The E Ola Pono campaign, which encourages youth groups to promote peace, pono and respect at their schools and communities through student–led campaigns, celebrated its 10th year with winning projects from across the state. The campaign was created as a cultural response to bullying in the schools. Student groups are encouraged to actively Grow Pono – to foster respect and harmony.

“This campaign is an excellent example of showcasing student voice and leadership,” said Superintendent Christina Kishimoto. “Congratulations to the winning schools and all of the entrants who put a lot of thought and time into these projects that promote positivity within our schools and communities.”

Six schools in three divisions received recognition and monetary awards for their campaigns.

Elementary Division:

First Place: Na Wai Ola P ublic Charter School (PCS), Mountain View, Hawaiʻi Island – Na Wai Ola PCS’ māla (garden) program teaches students how to grow food, medicines and plants with aloha and respect. Shari Frias, the agricultural Science teacher and advisor for their pono campaign, observed that students who have been at their school for a few years have a personal connection and understanding of their māla, the environment and themselves. The older students have developed a strong connection to place. She tells her students that, “every plant in our māla has a place, and kulelana just like you. If we care about ourselves the way we care for our plants we will be pono, and balanced.”

Second Place: Aliʻiolani Elementary School, Honolulu, Oʻahu – The STAR Student Positive Behavior Intervention Support (PBIS) program at Aliʻiolani Elementary promoted kindness recognition. Every student at Ali’iolani wrote down a time when they were kind to someone else and the Wall of Kindness was created. Campaign advisor, Tim Hosoda, shared, “In most programs the teachers do the recognizing, but with STAR Student, the students are the ones that get to do that. We noticed that students behave better because the know their peers are always watching them.”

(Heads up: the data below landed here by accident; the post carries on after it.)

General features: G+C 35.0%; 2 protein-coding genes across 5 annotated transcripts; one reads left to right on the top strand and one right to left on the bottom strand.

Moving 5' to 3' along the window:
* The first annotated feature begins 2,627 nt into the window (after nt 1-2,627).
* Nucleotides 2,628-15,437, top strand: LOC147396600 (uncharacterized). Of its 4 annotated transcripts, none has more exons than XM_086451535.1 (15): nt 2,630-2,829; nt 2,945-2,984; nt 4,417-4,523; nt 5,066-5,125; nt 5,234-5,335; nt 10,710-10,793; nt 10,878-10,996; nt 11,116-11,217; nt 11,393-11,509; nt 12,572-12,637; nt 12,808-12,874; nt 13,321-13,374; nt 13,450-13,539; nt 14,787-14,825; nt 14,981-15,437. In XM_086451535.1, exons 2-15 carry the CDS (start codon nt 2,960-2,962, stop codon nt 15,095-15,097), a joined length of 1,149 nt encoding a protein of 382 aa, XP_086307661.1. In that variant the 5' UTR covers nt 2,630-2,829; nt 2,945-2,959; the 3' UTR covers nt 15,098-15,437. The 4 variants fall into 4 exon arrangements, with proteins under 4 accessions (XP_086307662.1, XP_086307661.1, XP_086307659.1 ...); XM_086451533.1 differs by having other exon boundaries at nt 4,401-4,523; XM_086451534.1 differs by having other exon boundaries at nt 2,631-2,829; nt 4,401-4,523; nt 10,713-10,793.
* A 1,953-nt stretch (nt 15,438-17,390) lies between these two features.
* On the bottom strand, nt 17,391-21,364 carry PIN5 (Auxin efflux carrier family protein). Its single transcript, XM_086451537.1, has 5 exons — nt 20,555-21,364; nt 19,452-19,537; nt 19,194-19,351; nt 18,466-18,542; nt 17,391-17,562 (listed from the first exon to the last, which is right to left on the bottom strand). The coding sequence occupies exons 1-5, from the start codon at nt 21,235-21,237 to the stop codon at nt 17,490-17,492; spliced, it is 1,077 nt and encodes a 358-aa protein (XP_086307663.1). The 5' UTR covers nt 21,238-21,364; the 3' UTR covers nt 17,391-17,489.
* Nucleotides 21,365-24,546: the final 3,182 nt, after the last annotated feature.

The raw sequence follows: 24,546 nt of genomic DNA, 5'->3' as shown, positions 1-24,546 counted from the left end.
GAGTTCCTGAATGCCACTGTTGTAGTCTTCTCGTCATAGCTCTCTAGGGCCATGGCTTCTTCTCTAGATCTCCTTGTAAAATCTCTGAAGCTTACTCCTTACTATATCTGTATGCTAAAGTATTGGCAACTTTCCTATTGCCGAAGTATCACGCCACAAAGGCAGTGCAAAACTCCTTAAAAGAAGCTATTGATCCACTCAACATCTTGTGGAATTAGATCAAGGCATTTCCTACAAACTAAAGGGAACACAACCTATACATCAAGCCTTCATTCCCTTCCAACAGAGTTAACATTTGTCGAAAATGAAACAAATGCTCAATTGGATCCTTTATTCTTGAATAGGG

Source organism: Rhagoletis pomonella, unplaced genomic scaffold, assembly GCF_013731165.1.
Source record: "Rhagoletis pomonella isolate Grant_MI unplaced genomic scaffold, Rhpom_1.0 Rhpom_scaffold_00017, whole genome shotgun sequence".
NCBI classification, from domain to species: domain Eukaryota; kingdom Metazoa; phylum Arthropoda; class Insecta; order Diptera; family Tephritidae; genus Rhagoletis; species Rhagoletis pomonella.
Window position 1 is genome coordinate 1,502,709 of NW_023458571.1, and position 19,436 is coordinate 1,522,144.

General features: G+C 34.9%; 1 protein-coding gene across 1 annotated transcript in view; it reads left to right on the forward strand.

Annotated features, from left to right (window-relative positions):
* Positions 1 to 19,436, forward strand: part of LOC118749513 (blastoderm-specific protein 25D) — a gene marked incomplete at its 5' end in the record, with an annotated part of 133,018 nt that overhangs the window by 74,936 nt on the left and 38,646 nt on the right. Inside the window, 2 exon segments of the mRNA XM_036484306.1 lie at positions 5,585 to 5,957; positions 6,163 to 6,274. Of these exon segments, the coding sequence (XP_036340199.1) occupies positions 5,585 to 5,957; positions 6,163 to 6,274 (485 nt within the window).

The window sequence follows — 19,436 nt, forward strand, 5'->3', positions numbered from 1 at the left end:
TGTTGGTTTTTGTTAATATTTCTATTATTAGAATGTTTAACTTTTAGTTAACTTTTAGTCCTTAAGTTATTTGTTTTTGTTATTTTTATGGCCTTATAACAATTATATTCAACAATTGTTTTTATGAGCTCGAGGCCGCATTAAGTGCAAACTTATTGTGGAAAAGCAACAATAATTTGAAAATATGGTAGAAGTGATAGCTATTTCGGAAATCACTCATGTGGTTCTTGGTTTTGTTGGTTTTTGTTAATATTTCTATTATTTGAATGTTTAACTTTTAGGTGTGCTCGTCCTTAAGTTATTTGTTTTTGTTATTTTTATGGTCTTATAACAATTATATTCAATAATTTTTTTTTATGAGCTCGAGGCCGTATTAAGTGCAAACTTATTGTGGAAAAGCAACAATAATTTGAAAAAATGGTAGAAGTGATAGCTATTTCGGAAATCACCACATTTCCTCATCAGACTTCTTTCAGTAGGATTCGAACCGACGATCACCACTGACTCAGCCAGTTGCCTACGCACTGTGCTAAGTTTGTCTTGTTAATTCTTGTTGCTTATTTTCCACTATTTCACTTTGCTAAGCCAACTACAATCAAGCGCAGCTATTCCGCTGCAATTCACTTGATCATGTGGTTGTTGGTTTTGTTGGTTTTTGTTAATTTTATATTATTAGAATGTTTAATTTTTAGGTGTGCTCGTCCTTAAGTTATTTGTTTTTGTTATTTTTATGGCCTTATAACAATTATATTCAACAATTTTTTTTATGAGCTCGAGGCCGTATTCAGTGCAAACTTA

Middle/Intermediate Division:

First Place: Ewa Makai Middle School, Ewa Beach, Oʻahu – Ewa Makai Middle initiated a campaign to foster pono with aloha with an emphasis on morality and ethics.

Ewa Makai Middle initiated a campaign to foster pono with aloha with an emphasis on morality and ethics. Photo Credit: E Ola Pono

Through various activities like Cheer Off and No One Eats Alone Day, the students formed a strong bond. Vanessa Ching, campaign advisor, shared, “The students have embraced the true meaning of pono, which is respect for self and others, and doing what is right even when no one is around. We now realize that it is both an individual and team effort to take action and influence positive behaviors and respectful actions in our community.”

Second Place: Kailua Intermediate, Kailua, Oʻahu – Seventh and eighth grade students at Kailua Intermediate focused on how to mālama the Hamakua Marsh and the native birds in this sanctuary by watching and monitoring the birds, cleaning up trash dumped in the marsh and taking water samples. Campaign advisor Kimberly Tangaro, a science teacher at Kailua intermediate, shared, “As participants we learned how we can make small yet significant changes to help promote the health of the marsh. Our school culture was powerfully and positively impacted by learning about this unique and special place we call home or our community.”

High School Division:

First Place (tie): Farrington High School, Honolulu, Oʻahu – The Friends Program at Farrington High focused on the national “#BETHECHANGE” and “Spread the Word to End the “R” Word” initiatives because they wanted their school, students, and community to understand that they will all rise as one. Evelyn Utai, advisor of the Friends Program, shared, “The students in our Friends Program are educating their friends and classmates on what it means to be a caring individual. We promote that we are #ONEGOV” at Farrington High. It’s an amazing feeling to have my students walk through the halls and feel that they belong in the school.”

First Place (tie): Hāna High & Elementary School, Hāna, Maui – Hāna High’s ninth graders chose the topic of Environmental Sustainability. Students focused on educating the younger generation by passing down the teachings of their kupuna. Campaign advisor Angela Chronis, Hāna’s Social Studies teacher shared, “Both keiki and kupuna were excited to help take part in our campaign. After participating in E Ola Pono, students have a greater understanding and appreciation of the many steps it takes to launch a successful campaign.”